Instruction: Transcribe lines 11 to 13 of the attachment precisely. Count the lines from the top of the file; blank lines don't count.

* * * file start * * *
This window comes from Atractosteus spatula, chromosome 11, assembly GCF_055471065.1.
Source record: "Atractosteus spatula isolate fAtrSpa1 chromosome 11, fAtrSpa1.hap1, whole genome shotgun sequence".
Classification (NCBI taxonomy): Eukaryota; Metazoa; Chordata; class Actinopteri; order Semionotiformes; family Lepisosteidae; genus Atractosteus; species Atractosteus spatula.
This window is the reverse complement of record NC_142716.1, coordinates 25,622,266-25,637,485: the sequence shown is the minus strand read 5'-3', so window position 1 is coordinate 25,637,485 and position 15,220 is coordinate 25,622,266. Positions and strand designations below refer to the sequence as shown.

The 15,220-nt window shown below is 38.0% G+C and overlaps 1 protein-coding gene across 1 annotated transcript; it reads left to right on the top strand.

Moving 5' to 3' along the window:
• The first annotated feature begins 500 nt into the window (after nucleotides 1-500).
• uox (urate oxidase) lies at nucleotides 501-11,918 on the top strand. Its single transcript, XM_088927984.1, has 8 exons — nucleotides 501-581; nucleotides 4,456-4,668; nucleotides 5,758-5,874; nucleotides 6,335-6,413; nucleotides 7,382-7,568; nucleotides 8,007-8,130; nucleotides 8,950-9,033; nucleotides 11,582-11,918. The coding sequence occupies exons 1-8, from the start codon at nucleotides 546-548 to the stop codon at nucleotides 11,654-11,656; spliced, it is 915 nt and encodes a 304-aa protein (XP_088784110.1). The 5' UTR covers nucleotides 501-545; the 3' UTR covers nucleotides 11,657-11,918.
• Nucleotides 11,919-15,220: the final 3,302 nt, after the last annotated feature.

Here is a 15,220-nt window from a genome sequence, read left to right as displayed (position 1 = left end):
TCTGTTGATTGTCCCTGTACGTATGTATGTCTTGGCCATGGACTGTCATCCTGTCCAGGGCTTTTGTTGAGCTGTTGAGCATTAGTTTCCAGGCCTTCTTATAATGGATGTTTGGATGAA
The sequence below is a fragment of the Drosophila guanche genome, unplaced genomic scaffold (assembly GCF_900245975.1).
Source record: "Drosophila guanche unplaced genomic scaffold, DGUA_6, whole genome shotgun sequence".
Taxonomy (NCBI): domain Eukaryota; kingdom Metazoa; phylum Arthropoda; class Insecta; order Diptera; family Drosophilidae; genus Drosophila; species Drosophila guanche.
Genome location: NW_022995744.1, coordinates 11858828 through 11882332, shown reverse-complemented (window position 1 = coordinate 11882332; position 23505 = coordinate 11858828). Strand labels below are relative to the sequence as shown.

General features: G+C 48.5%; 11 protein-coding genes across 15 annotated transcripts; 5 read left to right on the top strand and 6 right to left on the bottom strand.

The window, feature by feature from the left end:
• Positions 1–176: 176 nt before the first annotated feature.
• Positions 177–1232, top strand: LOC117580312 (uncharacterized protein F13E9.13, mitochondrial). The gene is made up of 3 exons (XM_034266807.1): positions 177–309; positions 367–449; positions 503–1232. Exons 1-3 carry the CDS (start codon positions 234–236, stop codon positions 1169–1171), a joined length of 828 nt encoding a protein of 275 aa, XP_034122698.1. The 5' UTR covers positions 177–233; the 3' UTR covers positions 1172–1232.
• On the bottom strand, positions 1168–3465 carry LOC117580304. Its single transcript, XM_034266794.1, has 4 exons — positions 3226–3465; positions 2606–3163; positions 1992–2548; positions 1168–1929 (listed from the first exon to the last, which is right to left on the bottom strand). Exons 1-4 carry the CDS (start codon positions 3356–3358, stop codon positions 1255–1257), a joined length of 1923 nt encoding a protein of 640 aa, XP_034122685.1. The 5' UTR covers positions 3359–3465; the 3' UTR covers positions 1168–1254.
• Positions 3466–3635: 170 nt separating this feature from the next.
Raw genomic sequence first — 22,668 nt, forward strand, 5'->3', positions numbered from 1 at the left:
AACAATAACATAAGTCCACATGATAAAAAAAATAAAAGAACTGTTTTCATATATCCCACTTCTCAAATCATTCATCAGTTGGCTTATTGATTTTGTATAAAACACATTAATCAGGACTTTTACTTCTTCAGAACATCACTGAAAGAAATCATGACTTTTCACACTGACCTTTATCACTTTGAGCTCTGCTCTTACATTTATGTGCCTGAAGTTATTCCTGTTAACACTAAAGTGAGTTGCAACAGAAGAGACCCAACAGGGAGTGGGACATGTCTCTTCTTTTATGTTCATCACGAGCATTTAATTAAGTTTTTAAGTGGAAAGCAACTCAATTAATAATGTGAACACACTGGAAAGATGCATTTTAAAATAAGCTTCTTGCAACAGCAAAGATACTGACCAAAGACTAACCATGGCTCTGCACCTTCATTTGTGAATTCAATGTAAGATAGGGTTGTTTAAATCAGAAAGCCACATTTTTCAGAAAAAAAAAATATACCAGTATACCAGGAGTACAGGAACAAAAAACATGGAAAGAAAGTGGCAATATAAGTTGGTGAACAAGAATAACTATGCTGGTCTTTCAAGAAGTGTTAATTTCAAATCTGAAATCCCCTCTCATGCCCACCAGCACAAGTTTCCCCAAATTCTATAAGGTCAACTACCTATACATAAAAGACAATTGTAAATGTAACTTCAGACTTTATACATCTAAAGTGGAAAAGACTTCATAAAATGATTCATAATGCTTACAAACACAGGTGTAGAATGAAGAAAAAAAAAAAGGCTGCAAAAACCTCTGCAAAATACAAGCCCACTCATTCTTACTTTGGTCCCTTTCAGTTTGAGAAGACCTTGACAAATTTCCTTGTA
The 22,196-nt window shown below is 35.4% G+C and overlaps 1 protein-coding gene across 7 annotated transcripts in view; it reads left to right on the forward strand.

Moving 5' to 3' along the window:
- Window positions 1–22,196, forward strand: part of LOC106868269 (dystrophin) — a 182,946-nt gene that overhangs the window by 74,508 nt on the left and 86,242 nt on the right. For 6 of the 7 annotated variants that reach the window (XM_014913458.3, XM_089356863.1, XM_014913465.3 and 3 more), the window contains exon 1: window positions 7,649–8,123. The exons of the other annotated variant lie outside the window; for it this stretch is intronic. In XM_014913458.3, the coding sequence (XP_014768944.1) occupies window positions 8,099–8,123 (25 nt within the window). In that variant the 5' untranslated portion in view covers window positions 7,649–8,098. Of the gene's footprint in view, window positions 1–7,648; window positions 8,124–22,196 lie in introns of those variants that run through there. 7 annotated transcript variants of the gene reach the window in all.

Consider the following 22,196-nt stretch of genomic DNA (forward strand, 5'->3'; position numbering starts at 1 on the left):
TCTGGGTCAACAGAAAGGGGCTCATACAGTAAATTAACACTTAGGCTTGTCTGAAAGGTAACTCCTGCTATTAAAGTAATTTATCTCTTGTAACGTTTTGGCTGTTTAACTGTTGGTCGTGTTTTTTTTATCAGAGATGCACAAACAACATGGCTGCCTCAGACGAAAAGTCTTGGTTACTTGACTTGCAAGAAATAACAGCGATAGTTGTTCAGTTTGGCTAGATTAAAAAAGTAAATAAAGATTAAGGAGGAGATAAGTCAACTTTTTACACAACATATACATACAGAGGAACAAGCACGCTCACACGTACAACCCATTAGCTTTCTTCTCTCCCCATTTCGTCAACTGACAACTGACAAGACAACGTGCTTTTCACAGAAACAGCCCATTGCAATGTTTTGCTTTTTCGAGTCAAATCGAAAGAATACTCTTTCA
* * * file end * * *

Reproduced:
TCTGTTGATTGTCCCTGTACGTATGTATGTCTTGGCCATGGACTGTCATCCTGTCCAGGGCTTTTGTTGAGCTGTTGAGCATTAGTTTCCAGGCCTTCTTATAATGGATGTTTGGATGAA
The sequence below is a fragment of the Drosophila guanche genome, unplaced genomic scaffold (assembly GCF_900245975.1).
Source record: "Drosophila guanche unplaced genomic scaffold, DGUA_6, whole genome shotgun sequence".